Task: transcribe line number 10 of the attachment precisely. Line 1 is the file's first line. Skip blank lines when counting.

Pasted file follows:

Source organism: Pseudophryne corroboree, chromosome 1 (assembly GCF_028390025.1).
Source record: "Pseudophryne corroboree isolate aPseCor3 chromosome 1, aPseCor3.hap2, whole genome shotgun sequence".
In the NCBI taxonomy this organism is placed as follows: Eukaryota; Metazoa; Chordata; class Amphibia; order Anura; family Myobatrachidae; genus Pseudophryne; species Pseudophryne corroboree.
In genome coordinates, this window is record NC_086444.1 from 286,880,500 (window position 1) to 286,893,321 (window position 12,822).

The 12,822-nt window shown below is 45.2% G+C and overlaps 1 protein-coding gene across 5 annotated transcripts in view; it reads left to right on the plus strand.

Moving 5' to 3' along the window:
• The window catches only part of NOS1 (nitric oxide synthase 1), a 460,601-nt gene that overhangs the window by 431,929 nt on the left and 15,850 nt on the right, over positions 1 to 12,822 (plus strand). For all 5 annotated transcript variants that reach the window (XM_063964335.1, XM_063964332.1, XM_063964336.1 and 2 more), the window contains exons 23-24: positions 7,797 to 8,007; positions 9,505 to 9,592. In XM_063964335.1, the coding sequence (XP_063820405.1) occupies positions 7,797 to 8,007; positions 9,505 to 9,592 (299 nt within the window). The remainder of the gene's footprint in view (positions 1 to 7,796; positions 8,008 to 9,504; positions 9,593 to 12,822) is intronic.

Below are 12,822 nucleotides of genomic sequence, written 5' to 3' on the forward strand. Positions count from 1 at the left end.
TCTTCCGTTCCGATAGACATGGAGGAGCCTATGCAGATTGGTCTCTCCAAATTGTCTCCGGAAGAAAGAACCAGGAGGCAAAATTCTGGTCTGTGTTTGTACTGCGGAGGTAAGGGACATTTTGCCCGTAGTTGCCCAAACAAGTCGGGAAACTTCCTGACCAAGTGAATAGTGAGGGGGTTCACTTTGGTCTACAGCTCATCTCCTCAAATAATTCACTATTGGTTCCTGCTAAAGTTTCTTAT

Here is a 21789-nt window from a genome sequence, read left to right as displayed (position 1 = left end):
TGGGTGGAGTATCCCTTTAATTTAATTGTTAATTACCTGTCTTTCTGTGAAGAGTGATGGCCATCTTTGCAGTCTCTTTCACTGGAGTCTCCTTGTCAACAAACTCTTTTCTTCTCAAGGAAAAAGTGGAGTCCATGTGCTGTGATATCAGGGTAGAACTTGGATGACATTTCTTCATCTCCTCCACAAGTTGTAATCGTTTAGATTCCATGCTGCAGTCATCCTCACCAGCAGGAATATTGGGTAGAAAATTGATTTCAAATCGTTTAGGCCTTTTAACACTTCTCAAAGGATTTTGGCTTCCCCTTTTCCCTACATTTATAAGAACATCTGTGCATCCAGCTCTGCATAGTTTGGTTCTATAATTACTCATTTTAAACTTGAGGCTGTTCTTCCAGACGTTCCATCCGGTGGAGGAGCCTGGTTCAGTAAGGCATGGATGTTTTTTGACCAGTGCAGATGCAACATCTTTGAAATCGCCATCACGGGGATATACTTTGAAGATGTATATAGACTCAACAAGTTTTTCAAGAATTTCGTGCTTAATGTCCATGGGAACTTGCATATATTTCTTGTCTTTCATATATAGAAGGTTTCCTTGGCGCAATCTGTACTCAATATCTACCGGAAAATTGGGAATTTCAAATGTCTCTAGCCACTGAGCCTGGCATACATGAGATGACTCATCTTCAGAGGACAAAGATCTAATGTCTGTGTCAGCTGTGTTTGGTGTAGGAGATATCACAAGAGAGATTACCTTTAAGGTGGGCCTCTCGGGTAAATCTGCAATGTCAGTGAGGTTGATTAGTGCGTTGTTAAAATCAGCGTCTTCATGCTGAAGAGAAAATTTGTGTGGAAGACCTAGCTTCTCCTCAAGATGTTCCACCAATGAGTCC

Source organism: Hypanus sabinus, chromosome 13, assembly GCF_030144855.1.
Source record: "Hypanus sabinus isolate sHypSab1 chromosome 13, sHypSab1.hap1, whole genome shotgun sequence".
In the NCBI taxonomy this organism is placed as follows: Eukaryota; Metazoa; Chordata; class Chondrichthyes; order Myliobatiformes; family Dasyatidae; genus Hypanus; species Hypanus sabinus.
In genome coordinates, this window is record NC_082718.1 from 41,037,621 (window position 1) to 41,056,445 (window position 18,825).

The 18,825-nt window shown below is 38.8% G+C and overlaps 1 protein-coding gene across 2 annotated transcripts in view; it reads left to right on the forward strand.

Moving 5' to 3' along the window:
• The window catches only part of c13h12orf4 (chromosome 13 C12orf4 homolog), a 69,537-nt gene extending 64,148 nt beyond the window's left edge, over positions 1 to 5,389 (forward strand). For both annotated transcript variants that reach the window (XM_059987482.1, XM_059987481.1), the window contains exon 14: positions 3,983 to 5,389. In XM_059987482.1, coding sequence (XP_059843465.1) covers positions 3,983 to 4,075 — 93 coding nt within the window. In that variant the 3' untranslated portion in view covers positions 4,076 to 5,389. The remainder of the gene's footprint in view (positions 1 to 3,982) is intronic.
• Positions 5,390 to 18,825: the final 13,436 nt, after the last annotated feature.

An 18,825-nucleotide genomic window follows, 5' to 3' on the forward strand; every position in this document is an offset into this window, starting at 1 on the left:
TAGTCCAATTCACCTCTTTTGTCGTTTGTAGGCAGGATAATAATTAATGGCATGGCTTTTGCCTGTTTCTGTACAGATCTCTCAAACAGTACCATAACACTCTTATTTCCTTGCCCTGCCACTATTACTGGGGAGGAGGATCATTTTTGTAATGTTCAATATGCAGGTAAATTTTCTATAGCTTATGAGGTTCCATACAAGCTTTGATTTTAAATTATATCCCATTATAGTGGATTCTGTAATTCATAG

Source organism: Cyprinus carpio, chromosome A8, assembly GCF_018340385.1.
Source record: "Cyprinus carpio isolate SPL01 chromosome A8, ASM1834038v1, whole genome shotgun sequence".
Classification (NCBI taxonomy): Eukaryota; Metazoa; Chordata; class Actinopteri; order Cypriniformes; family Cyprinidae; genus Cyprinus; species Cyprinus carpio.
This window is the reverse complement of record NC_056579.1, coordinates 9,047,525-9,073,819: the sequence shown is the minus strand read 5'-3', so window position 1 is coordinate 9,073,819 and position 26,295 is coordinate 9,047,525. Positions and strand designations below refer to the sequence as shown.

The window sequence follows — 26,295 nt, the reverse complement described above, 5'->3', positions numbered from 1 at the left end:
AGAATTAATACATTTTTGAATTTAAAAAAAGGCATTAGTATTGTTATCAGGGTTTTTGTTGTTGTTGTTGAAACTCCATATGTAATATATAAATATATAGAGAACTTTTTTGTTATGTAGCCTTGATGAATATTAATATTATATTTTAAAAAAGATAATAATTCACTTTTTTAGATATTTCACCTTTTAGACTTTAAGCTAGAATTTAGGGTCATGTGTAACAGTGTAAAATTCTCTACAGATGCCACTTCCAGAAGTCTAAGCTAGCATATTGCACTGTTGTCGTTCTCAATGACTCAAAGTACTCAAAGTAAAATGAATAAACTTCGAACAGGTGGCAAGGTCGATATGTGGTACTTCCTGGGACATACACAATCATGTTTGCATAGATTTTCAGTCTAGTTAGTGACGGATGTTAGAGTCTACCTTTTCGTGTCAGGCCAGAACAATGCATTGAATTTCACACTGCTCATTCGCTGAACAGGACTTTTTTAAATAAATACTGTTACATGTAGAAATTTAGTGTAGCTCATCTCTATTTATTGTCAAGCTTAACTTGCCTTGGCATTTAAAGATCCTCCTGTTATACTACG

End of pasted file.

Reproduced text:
Here is a 21789-nt window from a genome sequence, read left to right as displayed (position 1 = left end):